The festive season starts on 6 December – or St Nicholas Day – when children get a visit from St Nicholas and have a party at schools. This is also the time when Christmas lights are turned on in the big towns and cities. While some German-speaking Namibians have been known to import pine trees from South Africa, most Namibians decorate the branches of a thorn tree.
Traditionally, Christmas festivities in Malawi start at church on Christmas Eve with carols sung in both Chichewa and English, depending on the church’s location or preference. On Christmas morning, the nativity story is re-enacted by local children at a special church service. Afterwards, Malawians put on your dancing shoes, performing both traditional dances performed by the community or talent shows called variety or “V-shows” performed by the youth. This is a day when Malawi’s staple food, Nsima (cornmeal porridge), is replaced by chicken and rice. In addition to a variety of local beers brewed by villagers, the most popular beverage on Christmas Day is Fanta!
In Nigeria, the festive season is often marked by families travelling back to the villages where their grandparents and older relatives live. On Christmas Eve, parties can go on all night, then families head to church on Christmas morning. Streets and homes are typically decorated in the Christmas tradition and most homes have an artificial Christmas tree. Caroling is also popular with church choirs visiting congregants in their homes to sing for them.
The South African festive season is all about families enjoying some fun in the sun. This diverse nation has taken the traditions of Christmas and made them their own. Whether you spend Christmas Day around a table set with Granny’s best dinner service, at the beach or around the braai – bathers, flip-flops, music, crazy headgear and lots of laughter are the order of the day.
The festive season starts early in the UK, with streets, shops, pubs and attractions putting up traditional decorations as early as October. Many of the UK’s biggest department stores compete informally for the most fantastic window displays to entice shoppers inside. While the festive season in the UK is a huge spending holiday, some Brits still enjoy less expensive traditions like wearing crazy or embarrassing sweaters that have been knitted by well-meaning relatives, and kissing someone under the Mistletoe.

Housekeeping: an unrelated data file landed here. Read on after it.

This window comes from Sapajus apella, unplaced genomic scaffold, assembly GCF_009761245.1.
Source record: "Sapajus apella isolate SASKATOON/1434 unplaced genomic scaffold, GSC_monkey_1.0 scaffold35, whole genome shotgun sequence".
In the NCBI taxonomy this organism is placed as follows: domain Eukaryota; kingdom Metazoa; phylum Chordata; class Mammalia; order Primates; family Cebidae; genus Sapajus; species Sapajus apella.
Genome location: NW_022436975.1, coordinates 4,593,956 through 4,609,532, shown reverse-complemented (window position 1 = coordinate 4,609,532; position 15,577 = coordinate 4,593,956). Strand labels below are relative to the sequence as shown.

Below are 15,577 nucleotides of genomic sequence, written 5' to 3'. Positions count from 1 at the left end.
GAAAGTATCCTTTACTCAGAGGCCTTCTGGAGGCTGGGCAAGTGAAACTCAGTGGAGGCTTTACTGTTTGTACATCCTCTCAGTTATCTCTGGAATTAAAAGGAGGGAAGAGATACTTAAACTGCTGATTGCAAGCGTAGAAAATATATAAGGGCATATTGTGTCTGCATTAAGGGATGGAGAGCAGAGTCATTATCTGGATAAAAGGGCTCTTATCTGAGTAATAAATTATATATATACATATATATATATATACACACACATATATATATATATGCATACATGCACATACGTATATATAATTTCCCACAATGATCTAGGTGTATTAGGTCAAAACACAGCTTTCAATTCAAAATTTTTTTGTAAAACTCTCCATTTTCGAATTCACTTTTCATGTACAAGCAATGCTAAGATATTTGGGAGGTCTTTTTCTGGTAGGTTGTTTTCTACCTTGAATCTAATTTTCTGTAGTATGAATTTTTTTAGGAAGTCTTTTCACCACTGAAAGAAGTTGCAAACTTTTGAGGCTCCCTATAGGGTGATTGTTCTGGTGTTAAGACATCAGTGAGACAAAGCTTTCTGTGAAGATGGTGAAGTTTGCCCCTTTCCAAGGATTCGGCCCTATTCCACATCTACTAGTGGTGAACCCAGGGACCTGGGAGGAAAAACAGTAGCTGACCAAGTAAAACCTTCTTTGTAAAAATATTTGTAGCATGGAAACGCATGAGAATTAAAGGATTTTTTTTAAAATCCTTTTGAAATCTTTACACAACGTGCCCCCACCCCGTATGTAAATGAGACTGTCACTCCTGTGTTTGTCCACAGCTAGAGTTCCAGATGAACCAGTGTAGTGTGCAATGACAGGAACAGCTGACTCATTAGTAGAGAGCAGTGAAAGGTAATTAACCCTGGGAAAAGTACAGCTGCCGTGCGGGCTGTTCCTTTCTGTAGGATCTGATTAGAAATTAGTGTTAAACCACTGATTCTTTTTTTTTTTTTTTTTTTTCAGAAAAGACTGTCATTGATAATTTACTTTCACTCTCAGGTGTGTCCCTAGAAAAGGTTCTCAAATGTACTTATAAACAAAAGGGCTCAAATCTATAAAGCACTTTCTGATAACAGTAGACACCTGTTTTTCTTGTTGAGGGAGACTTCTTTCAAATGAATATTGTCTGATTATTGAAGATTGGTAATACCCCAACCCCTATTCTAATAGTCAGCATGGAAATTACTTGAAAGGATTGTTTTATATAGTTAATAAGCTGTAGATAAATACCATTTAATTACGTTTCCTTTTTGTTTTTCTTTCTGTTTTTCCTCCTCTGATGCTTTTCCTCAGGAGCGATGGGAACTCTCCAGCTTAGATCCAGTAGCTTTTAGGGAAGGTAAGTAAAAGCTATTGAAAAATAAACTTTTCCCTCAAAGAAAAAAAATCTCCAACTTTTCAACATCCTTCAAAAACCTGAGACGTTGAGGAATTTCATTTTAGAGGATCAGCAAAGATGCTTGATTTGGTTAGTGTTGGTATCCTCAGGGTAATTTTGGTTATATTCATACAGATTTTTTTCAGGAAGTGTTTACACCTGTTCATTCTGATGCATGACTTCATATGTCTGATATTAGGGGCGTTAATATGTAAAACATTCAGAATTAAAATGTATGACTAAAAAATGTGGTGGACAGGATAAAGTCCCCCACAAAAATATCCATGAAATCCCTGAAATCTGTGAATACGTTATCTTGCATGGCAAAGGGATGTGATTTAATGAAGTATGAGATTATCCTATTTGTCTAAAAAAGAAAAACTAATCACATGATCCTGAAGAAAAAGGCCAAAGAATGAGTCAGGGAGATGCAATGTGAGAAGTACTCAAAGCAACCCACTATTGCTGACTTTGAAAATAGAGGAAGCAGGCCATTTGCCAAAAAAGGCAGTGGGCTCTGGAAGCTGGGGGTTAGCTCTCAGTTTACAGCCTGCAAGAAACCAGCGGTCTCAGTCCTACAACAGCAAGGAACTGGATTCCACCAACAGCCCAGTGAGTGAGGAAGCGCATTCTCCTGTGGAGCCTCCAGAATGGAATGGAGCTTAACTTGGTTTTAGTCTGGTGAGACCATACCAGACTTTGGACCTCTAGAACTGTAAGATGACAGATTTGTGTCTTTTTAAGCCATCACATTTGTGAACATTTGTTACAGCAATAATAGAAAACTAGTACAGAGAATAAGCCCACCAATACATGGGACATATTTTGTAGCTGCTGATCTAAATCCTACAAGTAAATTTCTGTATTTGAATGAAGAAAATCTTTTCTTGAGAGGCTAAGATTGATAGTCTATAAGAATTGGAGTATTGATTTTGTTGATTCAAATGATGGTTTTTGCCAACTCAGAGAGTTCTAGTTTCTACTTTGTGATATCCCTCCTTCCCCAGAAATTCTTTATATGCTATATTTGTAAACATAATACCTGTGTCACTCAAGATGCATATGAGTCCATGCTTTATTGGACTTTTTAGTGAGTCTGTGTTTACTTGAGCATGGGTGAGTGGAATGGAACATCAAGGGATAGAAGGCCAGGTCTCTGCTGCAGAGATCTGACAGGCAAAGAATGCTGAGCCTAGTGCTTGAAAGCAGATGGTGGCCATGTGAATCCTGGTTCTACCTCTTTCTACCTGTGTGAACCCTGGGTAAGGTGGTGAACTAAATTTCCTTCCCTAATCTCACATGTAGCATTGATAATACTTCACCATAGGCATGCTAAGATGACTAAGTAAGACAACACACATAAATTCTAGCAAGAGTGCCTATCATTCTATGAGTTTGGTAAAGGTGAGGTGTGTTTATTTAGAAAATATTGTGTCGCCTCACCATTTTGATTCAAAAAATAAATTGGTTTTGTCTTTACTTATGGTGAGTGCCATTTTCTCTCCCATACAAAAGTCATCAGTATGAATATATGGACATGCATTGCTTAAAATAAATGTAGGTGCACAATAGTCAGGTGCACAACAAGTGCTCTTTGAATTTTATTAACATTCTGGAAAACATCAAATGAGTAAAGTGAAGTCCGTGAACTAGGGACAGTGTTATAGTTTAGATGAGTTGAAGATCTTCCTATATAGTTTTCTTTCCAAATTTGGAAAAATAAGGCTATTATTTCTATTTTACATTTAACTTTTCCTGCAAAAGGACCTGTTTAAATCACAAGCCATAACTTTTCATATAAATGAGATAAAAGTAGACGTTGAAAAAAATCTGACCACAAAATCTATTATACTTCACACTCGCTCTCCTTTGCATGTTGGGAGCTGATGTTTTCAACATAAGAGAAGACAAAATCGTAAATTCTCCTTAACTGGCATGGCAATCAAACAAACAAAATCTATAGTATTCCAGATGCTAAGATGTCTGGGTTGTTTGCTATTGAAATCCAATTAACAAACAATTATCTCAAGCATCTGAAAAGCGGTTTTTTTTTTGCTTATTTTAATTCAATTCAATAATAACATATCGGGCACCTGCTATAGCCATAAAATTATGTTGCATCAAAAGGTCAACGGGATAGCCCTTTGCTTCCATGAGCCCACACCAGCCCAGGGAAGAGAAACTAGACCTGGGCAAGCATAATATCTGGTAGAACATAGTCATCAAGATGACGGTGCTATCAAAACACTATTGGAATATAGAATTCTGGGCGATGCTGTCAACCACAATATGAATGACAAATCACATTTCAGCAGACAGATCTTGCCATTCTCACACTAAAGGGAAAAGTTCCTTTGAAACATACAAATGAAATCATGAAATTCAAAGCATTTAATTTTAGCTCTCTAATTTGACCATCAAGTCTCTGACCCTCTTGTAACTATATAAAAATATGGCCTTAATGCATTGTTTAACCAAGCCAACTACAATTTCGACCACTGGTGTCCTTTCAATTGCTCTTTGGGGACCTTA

There’s a lovely tradition in Zambia in the days before Christmas, of taking part in carol singing in the streets for various charities. Children wake up early on Christmas morning to unwrap their gifts so they can take them to church to show to their friends. After church, children celebrate with food and activities in one house, while adults party in another house.
Christmas Day in Zimbabwe starts with people dressing up and heading for church. Then it’s all about spreading the cheer with revelers going house-to-house, visiting friends and neighbours – eating, exchanging presents and keeping the party going. The biggest stereo speakers available are placed outside the front of the house and music doesn’t have to be Christmas themed – so long as it’s loud and gets you wiggling!
While Covid-19 continues to sweep through nations and our communities, please take coronavirus precautions wherever you choose to celebrate the festive season. Keep gatherings to as few people as possible and keep alcohol consumption to a minimum, avoid gatherings in confined spaces, practice social distancing, wear a mask and wash your hands regularly.